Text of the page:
Tagged: yugoslavia

In Search of Parallel Worlds: A Portrait of Ilija Šoškić

Ilija Šoškić, born in 1935 in present-day Kosovo (then part of Yugoslavia), and raised in present-day Montenegro, became the most known representative of the Montenegrin neo-avant-garde, although the artist would never call himself that. Rejecting any nationalist aspirations of the post-Yugoslav states, he sees himself instead as a nomad or a pilgrim(I refer to the title of Šoškić’s performance Pilgrimage (Hero’s Walk), from a 1975 performance realized at the Hohenzollern Castle, in Tubingen, Germany.)—somebody constantly on the road. Nevertheless, he has returned on several occasions to Montenegro and currently is based in neighboring Croatia.

Šoškić’s actions, installations, and … Read more

Nonaligned Modernism

BOJANA VIDEKANIĆ, NONALIGNED MODERNISM: SOCIALIST POSTCOLONIAL AESTHETICS IN YUGOSLAVIA 1945-1985 (TORONTO: MCGILL-QUEEN’S UNIVERSITY PRESS, 2020), 302 PP.

Bojana Videkanić’s book Nonaligned Modernism: Socialist Postcolonial Aesthetics in Yugoslavia, 1945-1985 represents an important contribution to understanding the entanglements of artistic, cultural, economic and political histories in Yugoslavia. It articulates a body of knowledge on nonaligned cultural politics in the idiosyncratic context of socialist Yugoslavia. Although the country started its post-WWII history as a member of the Soviet pact, it radically changed its political and cultural position when Josip Broz Tito uttered the well-known ‘no’ to Stalin in 1948, thus ending of close … Read more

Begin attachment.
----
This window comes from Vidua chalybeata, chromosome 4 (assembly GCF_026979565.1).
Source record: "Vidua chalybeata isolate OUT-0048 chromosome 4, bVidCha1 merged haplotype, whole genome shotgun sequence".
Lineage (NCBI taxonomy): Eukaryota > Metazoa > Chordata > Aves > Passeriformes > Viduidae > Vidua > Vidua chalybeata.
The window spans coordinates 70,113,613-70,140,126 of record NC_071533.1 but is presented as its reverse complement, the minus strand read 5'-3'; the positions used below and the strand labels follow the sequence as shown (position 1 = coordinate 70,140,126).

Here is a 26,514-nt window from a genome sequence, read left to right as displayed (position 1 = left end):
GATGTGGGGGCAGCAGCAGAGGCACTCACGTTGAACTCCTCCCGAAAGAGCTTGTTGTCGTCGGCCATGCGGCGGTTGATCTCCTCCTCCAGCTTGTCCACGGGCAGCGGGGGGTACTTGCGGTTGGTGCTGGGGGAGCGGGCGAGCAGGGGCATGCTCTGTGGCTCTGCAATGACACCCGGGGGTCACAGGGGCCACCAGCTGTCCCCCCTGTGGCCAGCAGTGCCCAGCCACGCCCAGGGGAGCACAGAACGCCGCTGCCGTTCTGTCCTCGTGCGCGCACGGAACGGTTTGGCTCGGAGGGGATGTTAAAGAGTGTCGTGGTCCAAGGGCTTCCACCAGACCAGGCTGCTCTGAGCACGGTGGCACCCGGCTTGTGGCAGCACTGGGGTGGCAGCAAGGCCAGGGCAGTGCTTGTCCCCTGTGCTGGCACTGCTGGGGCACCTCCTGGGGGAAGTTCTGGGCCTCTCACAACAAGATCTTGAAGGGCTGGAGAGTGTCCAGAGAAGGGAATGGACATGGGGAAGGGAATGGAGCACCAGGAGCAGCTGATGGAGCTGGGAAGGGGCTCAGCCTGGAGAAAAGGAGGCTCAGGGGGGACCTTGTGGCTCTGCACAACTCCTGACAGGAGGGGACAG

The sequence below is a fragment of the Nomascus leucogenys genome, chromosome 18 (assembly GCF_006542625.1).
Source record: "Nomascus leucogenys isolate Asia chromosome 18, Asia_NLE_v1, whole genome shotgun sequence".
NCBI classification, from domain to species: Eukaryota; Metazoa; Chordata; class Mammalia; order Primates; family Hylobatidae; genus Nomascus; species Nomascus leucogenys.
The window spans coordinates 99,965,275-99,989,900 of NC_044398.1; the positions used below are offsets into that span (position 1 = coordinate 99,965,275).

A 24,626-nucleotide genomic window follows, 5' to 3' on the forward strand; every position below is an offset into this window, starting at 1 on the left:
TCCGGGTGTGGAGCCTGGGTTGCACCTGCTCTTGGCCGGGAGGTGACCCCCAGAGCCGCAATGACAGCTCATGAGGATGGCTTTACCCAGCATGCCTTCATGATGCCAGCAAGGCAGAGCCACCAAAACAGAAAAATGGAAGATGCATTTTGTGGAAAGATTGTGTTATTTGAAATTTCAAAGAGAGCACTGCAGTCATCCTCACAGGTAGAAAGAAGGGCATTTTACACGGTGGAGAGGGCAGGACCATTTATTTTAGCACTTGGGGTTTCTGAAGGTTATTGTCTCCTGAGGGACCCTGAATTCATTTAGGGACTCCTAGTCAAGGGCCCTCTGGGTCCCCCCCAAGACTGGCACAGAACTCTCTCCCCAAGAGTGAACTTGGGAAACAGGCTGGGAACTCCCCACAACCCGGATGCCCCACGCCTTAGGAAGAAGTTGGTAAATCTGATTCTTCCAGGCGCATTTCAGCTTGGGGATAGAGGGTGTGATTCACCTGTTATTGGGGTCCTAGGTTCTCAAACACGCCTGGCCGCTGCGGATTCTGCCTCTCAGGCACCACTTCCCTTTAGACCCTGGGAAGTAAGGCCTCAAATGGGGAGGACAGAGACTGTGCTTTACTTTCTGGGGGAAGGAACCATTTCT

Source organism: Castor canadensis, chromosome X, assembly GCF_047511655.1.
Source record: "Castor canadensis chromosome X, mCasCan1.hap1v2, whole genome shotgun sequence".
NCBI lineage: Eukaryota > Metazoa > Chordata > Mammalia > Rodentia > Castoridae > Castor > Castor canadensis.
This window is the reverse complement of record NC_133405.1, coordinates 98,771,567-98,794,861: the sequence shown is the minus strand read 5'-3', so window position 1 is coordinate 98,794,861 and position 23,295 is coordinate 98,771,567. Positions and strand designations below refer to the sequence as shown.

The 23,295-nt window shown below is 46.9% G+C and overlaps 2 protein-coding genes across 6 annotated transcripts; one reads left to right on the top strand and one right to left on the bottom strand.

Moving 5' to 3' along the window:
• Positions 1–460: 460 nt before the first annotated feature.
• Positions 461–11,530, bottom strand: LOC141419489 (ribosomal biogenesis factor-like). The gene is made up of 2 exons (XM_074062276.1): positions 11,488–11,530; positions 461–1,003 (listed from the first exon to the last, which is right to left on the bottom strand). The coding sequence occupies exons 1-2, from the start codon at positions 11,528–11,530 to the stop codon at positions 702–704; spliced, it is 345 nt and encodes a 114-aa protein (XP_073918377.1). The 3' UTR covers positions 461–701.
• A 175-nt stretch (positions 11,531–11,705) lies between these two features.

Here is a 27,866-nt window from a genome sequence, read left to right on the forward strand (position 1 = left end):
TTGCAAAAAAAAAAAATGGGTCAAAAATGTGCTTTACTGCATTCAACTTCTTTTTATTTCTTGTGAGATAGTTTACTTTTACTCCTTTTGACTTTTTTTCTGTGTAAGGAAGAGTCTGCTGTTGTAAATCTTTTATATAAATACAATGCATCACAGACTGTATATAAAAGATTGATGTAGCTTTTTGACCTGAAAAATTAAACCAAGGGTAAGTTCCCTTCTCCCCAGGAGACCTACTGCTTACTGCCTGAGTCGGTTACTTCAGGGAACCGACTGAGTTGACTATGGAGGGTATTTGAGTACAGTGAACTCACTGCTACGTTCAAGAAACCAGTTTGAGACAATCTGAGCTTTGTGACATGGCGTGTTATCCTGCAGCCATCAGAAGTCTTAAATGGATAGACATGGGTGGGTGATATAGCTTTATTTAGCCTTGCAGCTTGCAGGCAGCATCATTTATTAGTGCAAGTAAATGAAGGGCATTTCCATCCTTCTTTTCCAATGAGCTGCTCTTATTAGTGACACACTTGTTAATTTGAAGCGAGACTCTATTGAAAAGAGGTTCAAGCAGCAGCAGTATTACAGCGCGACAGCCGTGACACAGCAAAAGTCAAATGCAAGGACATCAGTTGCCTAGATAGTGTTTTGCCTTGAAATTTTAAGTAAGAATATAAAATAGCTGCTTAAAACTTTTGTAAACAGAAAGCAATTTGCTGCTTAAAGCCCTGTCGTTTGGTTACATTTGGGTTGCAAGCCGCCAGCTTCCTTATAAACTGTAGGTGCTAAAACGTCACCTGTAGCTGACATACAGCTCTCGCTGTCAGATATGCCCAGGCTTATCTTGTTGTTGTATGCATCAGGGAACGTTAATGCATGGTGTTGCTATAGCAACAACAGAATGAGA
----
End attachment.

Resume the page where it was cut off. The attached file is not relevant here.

Photograph of a house with drawing of grass and a pasture with animals around it.

Toward a Concrete Utopia: Architecture in Yugoslavia, 1948-1980

Toward a Concrete Utopia: Architecture in Yugoslavia, 1948-1980, Museum of Modern Art, New York, July 15, 2018 –January, 13 2019

New York’s Museum of Modern Art (MoMA) recently provided a stage for a vital – and very much on-trend – examination of the brutalist, socialist architecture of the former Yugoslavia, exhibited under the title Toward a Concrete Utopia: Architecture in Yugoslavia, 1948-1980. Structured around a set of thematic and biographical sequences, this momentous survey of socialist architecture brought together more than 400 drawings, models, photographs and video installations from a wide range of private and institutional archives across the former … Read more